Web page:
Processed Foods Contribute to Weight Gain (and They’re Not Too Good for Your Teeth Either)

The American diet has grown to rely on more heavily processed foods over the last 70 years, and the American waistline has grown as well. The United States is struggling with growing rates of obesity, and a new National Institutes of Health study indicates that eating processed foods actually drives people to overeat.  

These empty calorie, starchy, high-carbohydrate foods are not good for your teeth either, and they contribute to tooth decay by leaving sugar behind that adheres to your teeth. Then the bacteria in your mouth feeds off these sugars and releases acids, which cause tooth decay. [See our previous blog about the modern diet and its effect on teeth.]

What Is Ultra Processed Food?

Ultra-processed foods are foods that have been significantly changed from their original state with salt, sugar, fat, additives, preservatives, and/or artificial colors added. The more highly processed foods we eat, the lower the nutritional content of our diet.

Basically, foods can be broken down into the following categories:

  • Unprocessed or minimally processed foods. These are vegetables, meats, seafood, grains, legumes, fruits, nuts, eggs and milk. These are real, whole foods, and they should make up the bulk of your diet.
  • Processed culinary ingredients. Herbs, spices, vinegar and oil fall into this category.  These are the ingredients that we use to cook and make foods taste better, and using these ingredients in small amounts is fine.
  • Processed foods. Simple bread, cheese and canned beans fall into this category. These foods have been altered, but not in a way that is strongly detrimental to your health.
  • Ultra-processed foods. These foods go through multiple processes, such as extrusion, molding, milling, etc., and are highly manipulated. They also contain many added ingredients. Soft drinks, sweetened breakfast cereals, packaged soups, chicken nuggets, hotdogs, fries and more fall into this category. Other foods that can fall into this category include jarred sauces, yogurt with added fruit, frozen sausages, and other reconstituted meat products.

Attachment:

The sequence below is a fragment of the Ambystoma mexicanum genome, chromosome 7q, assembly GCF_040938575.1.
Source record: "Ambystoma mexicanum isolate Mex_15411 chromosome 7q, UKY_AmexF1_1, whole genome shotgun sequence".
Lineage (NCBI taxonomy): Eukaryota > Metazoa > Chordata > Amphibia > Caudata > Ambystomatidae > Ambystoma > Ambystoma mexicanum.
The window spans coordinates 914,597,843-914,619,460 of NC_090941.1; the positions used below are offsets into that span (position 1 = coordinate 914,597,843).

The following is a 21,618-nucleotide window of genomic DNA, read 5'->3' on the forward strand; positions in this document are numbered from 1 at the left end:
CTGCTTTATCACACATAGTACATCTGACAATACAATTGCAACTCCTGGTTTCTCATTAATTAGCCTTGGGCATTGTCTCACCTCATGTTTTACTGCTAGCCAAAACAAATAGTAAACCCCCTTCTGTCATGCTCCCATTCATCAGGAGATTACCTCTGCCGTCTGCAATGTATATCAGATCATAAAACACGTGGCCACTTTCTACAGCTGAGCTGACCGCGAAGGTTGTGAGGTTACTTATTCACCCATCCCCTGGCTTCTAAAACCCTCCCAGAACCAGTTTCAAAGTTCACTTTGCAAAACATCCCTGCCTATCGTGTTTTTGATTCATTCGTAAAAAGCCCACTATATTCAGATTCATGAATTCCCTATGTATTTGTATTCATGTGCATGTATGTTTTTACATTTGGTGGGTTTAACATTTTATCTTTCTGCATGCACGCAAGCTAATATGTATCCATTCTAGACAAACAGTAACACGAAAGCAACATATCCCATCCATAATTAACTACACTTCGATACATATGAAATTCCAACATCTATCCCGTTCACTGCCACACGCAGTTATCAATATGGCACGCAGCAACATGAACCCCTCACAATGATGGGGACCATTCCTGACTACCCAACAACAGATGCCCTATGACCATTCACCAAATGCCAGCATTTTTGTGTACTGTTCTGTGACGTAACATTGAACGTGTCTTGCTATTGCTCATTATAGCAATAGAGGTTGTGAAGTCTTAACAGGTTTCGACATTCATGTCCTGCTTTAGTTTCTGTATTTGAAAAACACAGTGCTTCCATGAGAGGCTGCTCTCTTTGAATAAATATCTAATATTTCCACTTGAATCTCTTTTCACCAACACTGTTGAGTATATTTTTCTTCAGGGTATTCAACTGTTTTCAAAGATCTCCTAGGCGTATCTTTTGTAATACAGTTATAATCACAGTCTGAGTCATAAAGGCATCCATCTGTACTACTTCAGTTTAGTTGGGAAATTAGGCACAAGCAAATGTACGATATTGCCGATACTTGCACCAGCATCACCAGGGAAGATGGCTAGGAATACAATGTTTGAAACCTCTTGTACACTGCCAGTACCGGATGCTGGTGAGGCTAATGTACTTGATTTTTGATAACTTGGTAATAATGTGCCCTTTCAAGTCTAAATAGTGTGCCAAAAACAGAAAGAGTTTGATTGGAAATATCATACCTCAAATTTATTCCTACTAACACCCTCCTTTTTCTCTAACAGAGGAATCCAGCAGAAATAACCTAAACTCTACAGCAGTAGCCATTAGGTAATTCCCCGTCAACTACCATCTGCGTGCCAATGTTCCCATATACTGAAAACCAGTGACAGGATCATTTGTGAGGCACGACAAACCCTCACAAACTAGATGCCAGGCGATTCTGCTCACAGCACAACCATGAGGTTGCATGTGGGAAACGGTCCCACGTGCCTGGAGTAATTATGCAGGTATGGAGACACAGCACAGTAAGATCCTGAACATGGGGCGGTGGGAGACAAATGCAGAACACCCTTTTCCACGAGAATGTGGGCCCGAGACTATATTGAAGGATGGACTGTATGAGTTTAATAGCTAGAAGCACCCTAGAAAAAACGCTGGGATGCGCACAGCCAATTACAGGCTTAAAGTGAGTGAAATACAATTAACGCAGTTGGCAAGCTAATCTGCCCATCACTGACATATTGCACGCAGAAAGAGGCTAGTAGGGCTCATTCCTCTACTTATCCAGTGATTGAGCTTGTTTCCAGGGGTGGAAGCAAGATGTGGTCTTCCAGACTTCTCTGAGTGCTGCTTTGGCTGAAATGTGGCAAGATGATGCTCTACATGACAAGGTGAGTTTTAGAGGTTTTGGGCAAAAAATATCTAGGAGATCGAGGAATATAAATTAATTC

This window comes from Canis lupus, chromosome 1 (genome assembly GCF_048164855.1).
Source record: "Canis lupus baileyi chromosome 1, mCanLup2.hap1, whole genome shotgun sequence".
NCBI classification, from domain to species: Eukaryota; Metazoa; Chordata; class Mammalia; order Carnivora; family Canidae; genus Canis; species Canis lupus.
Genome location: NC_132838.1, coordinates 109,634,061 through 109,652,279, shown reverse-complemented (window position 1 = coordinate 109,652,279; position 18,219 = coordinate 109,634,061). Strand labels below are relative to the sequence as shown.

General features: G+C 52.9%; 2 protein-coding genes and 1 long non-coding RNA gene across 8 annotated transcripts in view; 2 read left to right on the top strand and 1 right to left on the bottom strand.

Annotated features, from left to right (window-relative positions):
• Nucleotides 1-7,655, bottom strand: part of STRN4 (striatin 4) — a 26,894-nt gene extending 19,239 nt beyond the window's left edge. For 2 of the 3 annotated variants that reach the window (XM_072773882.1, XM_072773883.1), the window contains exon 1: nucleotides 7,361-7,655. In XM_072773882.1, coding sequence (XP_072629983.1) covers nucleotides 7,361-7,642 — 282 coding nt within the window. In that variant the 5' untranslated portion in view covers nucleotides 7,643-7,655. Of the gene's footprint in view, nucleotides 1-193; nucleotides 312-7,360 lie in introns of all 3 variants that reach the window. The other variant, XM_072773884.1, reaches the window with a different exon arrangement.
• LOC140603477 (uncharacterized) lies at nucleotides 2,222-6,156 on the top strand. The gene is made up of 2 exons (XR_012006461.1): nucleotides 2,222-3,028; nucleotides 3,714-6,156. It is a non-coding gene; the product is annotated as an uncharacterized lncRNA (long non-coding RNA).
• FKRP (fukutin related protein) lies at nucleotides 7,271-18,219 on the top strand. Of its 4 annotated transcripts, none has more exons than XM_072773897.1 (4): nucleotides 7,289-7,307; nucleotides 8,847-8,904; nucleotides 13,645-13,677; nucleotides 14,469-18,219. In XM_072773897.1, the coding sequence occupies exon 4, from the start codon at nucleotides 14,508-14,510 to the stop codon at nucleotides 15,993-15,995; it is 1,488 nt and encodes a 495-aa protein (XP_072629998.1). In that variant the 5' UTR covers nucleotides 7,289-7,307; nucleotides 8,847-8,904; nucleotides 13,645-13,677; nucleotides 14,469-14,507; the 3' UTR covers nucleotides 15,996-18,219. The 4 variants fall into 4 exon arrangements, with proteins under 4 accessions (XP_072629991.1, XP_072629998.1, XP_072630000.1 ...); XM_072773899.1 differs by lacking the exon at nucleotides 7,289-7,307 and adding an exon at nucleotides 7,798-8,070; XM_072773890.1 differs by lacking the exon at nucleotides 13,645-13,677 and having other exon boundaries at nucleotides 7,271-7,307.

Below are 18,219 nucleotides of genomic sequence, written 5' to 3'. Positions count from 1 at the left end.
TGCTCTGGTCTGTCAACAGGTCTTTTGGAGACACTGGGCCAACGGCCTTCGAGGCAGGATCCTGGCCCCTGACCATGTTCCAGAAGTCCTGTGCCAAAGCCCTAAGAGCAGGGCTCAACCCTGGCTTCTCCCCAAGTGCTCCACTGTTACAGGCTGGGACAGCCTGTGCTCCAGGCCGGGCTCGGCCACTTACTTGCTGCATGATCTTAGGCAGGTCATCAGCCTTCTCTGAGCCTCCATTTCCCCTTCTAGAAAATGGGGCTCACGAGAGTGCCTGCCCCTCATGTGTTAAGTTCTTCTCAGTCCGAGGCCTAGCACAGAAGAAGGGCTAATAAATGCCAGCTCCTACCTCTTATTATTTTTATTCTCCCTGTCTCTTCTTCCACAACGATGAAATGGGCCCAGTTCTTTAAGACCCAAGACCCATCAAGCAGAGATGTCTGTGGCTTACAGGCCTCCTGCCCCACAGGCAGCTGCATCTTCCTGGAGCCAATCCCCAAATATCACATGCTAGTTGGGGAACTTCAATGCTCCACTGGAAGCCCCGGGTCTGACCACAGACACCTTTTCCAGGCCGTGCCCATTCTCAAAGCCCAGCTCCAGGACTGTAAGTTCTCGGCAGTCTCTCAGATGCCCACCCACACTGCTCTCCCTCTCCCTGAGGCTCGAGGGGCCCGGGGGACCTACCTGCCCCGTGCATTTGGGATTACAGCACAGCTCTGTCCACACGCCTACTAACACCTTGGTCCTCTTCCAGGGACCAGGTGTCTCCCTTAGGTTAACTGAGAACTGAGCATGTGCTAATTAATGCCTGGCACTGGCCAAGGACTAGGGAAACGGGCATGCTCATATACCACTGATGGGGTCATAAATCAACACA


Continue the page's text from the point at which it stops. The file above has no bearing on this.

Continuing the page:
Why Are Ultra-Processed Foods So Bad?

The recent NIH study recruited 10 men and 10 women who were healthy, stable weight adults, and randomly assigned them to one of two diets for two-week stretches. One group was fed an unprocessed diet, and one group was fed a highly processed diet (such as meals of canned ravioli and canned peaches in heavy syrup). The meals were matched for calories and nutrients; however, the researchers found that the people on the ultra-processed diet ate more carbs and fat. People on the ultra-processed diet also ate much faster.

Ultimately, study participants on the ultra-processed diet ate an average of 508 calories more per day and ended up gaining an average of 2 pounds over a two-week period. The people on the unprocessed diet lost about 2 pounds on average over the two-week period.

The Takeaway

Typically, if something is bad for your health, it is bad for your teeth, too. Ultra-processed foods, which are estimated to provide nearly 60 percent of all the calories consumed by Americans, definitely fit this profile.  

How to avoid ultra-processed foods? Stick to the sides of the grocery store (the produce, dairy and meat sections). The middle aisles are filled with boxes and bags of unhealthy foods.

Also, read the packaging. Look at the list of ingredients and buy only those foods that have fewer ingredients and ingredients you understand.

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